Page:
Mission: Menopause

Our workforce is the greatest asset for supporting the 1.5 million people calling South Yorkshire home. ICS strategies highlight our vision of supporting staff wellbeing as a lever for retention, diversity and improved care. Our health and care organisations now collectively invest £2+ million annually in workforce engagement and wellbeing. We focus on prevention, leadership and crisis support to drive inclusion, wellbeing and learning culture. One of our most impactful initiatives is the ICS-wide ‘Mission: Menopause’

Within South Yorkshire ICS we have 72,000 members of staff with almost half (34,000) being women between the ages of 40 and 60.  Menopause is when menstrual periods stop. It is natural but drenched in stigma. Employers never mentioned it in policies, staff reviews, wellbeing conversations or workforce planning.

We needed to tackle this urgently because 46% of South Yorkshire’s health and care workforce are women around menopause age (34,000 of 72,000 staff); nationally, research suggests that 1 in 4 women reduce their hours or leave work due to menopause. In South Yorkshire, this equates to losing around 10,000 staff within five years, or 1 in 7 staff. So, it was essential that we raised awareness of the menopause and supported those affected by it as failure to do so would have a detrimental impact upon our workforce and the health and social care landscape across the area. 

Menopause directly impacts on patient care. Three quarters of women suffer menopause symptoms which could affect their ability to provide the best quality care to patients.  Almost everyone will be affected, either directly or through relationships at home or work. We recognise that the menopause is not just a 'women's issue'. Almost everybody will be affected by it, either directly or by knowing partners, family, friends or work colleagues experiencing the menopause. It was therefore vital that our organisations across South Yorkshire worked together in an inclusive way to become menopause friendly employers to allow for a sustainable culture change to take place. 

Do you work in Health and Social Care organisation in South Yorkshire? If so, are you interested in being part of South Yorkshire ICS Mission: Menopause? Together we can create Menopause Friendly workplaces across South Yorkshire. Come and join our Menopause community of practice. We have free bespoke training courses for anyone working in health and social care in South Yorkshire. If this is something you or someone in your organisation would be interested in, please email us on syicb-sheffield.hwb@nhs.net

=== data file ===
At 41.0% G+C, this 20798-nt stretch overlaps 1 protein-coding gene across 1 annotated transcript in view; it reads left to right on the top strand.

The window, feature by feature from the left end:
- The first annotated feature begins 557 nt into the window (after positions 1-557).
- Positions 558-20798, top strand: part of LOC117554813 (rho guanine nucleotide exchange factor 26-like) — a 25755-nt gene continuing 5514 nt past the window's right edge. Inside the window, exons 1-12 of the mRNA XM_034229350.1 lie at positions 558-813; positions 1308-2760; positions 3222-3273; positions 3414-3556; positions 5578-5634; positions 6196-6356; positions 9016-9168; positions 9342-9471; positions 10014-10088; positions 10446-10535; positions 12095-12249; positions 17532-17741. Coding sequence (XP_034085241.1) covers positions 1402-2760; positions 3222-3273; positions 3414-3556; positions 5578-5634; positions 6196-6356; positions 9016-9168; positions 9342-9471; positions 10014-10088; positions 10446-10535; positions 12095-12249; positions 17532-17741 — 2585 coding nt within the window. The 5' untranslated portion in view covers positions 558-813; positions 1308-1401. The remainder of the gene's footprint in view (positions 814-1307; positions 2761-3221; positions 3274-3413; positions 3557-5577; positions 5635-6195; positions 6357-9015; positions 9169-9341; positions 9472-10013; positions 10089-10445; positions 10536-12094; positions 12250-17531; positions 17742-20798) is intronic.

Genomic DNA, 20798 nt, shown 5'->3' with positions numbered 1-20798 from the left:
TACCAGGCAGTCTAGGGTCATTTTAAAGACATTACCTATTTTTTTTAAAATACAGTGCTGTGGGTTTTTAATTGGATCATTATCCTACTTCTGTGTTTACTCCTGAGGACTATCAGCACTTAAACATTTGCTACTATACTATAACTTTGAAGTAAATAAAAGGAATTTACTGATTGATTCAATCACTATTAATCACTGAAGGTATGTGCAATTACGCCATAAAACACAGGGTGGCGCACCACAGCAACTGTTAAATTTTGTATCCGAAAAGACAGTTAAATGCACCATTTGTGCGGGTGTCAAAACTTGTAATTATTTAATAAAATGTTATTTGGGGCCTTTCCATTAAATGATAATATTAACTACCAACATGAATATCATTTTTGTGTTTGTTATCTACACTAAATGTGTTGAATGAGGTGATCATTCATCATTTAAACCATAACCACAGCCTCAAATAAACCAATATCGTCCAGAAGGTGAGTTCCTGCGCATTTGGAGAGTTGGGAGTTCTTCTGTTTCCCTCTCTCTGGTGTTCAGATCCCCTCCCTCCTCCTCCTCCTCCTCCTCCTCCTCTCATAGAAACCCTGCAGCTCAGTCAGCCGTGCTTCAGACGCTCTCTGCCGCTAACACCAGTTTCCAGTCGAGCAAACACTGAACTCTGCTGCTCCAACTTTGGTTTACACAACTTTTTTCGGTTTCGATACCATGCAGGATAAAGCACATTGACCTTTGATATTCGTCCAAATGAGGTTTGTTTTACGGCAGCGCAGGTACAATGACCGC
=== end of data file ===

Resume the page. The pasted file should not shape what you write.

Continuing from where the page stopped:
• More than 3 out of 4 women experience menopause symptoms at some time.
  • 51 is the average age women reach menopause
  • 1 in 4 women experience serious symptoms which impact on their day-today life.
  • 2 in 5 women said their menopause symptoms had been worse than they had expected
  • 8 in 10 women of menopausal age are in work
  • 1 in 100 women reach menopause before the age of 40
  • Symptoms of the menopause can last up to 10 years.
  • Symptoms range from cognitive, physical and psychological symptoms (for example hot flushes, muscular aches, poor concentration, anxiety and headaches).
Source: NHS Employers (August 2021)

NHS England » Supporting people in early and late career

Recommended books

  • Menopause The One- Stop Guide by Kathy Abernethy
  • Management of the Menopause by Timothy Hillard, Kathy Abernethy, Haitham Hamoda, Imogen Shaw, Marian Everett, Julie Ayres and Heather Currie - published by the British Menopause Society
  • Amazing Grace Adams Fran Littlewood
  • Fearless Louise Michin
  • FAQs on Menopause Julie Robinson 
  • Cracking the Menopause: While Keeping Yourself Together Maria Frostrup with Alice Smellie  
  • Menopause: The True Story  Christa d’Souza  
  • What is Menopause?: A Guide for People with Autism, Special Educational Needs and Disabilities  Kate E Reynolds 
  • Menopausing: The Positive Roadmap to your Second Spring  Davina McCall with Dr Naomi Potter HarperCollins hardback 
  • The Change: Women, Ageing and the Menopause  Germaine Greer
  • Menopause: The Change for the Better Edited by Deborah Garlick and Henpicked 
  • The Complete Guide to the Menopause: Your Toolkit to Achieve Control and Life-long Health Annice Mukherjee